Relatedly, Plaintiff argues that her case should not have been dismissed because she had filed a petition with the Court of Appeals seeking a writ of mandamus.*fn4 This Court did not overlook the significance of this fact in dismissing Plaintiff's case for failure to file an amended pleading. To the contrary, it is well-established that "[t]he district court does not lose jurisdiction over a case merely because a litigant files an interlocutory petition for an extraordinary writ." Ellis v. U.S. Dist. Court for Western Dist. of Washington (Tacoma), 360 F.3d 1022, 1023 (9th Cir. 2004) (en banc); Bates v. Sullivan, 6 Fed. Appx. 425, 427 n.1 (7th Cir. 2001) ("a petition for a writ of mandamus does not deprive a district court of jurisdiction over the underlying case"); Woodson v. Surgitek, Inc., 57 F.3d 1406, 1416 (5th Cir. 1995) ("If the district court or the court of appeals finds it appropriate to stay proceedings while a petition for mandamus relief is pending, such a stay may be granted in the court's discretion. However, absent such a stay, the jurisdiction of the district court is not interrupted."). Neither this Court nor the Court of Appeals stayed the proceedings herein pending the disposition of Plaintiff's mandamus petition, and it was thus appropriate to require Plaintiff to file a factually supported pleading identifying each separate claim and the basis for each defendant's liability in order for the case to proceed, and to dismiss Plaintiff's case upon her persistent and willful refusal to do so. See Schaedler, 370 F.2d at 797-98.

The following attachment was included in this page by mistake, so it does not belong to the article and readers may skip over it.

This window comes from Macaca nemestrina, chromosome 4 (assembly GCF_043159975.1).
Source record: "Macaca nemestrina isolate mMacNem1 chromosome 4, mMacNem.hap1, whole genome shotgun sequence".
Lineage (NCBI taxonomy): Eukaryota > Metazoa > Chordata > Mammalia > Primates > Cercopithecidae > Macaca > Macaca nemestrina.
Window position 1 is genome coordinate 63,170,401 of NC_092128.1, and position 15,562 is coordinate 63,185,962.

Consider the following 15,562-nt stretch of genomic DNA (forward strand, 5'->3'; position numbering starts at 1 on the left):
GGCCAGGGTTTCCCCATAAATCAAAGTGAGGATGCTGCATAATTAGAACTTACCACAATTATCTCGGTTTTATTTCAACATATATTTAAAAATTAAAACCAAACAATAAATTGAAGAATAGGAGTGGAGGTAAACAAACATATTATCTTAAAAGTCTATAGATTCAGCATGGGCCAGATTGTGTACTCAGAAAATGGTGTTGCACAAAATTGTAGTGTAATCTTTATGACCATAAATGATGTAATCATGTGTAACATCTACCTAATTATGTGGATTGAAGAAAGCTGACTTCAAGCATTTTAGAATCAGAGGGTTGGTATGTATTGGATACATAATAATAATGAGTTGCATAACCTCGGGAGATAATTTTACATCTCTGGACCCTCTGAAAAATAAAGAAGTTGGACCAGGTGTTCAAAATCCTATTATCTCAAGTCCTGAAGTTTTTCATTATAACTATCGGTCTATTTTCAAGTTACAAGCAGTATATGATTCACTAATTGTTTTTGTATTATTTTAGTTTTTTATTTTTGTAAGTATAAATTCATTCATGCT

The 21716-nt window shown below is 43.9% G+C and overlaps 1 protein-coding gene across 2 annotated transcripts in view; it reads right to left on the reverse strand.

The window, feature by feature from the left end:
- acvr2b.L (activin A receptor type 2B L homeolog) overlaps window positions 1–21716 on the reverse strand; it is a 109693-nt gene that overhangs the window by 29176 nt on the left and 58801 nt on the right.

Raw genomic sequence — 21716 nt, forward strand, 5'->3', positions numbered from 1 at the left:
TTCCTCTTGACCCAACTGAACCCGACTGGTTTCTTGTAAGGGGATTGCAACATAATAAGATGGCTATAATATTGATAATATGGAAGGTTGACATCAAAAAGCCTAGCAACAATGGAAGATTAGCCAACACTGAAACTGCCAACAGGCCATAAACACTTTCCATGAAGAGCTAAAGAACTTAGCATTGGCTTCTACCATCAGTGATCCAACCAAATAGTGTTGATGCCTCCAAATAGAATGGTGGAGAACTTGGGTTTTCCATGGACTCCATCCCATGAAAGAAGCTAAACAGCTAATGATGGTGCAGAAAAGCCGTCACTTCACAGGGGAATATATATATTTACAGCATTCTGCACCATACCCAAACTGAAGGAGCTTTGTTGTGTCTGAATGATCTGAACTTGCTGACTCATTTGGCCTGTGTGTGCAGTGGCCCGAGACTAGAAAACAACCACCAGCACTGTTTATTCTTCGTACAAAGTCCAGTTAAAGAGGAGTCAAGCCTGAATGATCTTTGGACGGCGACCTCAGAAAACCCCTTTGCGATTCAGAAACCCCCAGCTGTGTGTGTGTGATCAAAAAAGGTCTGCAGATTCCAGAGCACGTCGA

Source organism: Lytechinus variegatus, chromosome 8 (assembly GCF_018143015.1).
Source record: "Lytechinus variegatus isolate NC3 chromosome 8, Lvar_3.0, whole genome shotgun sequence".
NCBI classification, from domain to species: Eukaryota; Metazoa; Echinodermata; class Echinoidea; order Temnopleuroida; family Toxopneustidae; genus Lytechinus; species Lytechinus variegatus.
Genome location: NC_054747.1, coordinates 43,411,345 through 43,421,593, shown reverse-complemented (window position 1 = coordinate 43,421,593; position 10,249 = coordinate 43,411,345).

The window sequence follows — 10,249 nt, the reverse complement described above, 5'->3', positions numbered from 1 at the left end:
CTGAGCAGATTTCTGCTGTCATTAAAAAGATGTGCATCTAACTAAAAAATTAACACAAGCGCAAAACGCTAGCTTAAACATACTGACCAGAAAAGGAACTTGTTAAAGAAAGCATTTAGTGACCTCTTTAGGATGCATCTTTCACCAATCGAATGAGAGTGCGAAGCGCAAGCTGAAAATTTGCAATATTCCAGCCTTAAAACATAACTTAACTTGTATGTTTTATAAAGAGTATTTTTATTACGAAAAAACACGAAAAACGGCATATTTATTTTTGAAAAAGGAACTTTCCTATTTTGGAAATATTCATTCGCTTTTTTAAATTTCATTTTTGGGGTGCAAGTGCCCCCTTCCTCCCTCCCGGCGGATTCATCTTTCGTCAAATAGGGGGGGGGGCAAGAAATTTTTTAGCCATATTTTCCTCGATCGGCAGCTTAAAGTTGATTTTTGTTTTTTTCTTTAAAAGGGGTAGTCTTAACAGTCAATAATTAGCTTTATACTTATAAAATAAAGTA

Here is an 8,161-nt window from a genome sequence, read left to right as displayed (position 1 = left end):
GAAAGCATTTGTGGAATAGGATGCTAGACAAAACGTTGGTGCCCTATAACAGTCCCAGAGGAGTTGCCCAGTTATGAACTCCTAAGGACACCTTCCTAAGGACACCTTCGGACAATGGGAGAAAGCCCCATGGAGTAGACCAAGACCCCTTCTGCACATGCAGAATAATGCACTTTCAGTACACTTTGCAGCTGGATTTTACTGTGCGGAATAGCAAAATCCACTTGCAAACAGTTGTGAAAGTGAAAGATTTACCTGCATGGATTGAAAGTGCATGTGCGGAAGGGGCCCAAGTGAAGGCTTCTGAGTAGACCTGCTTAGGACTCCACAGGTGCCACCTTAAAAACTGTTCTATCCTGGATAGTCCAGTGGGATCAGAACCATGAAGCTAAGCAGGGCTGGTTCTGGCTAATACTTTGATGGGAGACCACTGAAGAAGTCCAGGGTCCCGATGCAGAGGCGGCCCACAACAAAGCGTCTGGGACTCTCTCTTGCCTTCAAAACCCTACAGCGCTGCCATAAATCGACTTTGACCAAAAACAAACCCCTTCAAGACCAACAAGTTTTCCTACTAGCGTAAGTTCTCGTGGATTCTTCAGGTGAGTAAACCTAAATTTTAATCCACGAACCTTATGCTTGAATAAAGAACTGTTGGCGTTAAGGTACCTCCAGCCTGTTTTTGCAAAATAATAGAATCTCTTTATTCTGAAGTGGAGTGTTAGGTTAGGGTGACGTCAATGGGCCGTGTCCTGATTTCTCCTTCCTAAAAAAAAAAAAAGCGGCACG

Plaintiff next argues that dismissal was inappropriate on account of the fact that three unrelated motions were pending at the time the Court entered its March 19, 2009 Opinion and Order. The motions in question were Plaintiff's "motion for fraud and false official statements," in which Plaintiff "move[d] for a finding of fraud and falsifying official statements" by former defense counsel, (Docket Item 66 at 1); Defendants' motion to adjourn the final pretrial conference [Docket Item 121]; and Plaintiff's motion to deny Defendants' motion to adjourn the final pretrial conference [Docket Item 129].